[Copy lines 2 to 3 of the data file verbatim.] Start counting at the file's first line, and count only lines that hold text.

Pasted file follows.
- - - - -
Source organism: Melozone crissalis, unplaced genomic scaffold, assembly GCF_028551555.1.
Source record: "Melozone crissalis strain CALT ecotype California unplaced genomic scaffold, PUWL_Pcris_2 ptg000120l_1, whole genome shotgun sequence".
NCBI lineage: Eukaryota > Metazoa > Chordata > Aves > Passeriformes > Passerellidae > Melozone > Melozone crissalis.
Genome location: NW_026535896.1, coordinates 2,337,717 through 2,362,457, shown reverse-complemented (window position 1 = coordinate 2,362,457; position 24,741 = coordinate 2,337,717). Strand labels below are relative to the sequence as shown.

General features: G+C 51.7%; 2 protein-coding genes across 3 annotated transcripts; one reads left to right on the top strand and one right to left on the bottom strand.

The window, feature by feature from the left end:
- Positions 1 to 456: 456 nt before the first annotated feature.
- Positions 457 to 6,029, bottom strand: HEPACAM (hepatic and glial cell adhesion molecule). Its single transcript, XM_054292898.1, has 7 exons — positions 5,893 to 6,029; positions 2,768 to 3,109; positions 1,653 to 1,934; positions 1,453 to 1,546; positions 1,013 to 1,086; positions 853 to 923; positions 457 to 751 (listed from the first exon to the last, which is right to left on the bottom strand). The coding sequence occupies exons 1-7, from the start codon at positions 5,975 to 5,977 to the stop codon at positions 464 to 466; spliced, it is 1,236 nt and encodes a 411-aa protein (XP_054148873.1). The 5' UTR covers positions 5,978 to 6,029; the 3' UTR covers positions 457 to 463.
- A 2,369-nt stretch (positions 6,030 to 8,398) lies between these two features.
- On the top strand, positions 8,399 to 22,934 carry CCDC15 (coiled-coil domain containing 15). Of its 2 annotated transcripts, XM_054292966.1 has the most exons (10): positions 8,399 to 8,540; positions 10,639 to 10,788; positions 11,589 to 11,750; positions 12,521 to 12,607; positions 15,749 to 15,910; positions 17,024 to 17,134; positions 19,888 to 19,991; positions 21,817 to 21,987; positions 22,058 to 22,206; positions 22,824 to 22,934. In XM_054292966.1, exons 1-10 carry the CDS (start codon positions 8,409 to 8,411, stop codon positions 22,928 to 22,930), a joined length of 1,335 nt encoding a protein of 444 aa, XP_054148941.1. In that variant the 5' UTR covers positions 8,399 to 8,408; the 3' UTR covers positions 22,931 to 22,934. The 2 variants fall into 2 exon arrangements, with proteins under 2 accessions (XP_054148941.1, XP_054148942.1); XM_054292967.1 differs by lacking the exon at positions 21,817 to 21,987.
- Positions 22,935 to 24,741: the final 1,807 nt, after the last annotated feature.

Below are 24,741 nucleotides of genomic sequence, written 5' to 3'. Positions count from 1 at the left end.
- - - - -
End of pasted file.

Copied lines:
Source record: "Melozone crissalis strain CALT ecotype California unplaced genomic scaffold, PUWL_Pcris_2 ptg000120l_1, whole genome shotgun sequence".
NCBI lineage: Eukaryota > Metazoa > Chordata > Aves > Passeriformes > Passerellidae > Melozone > Melozone crissalis.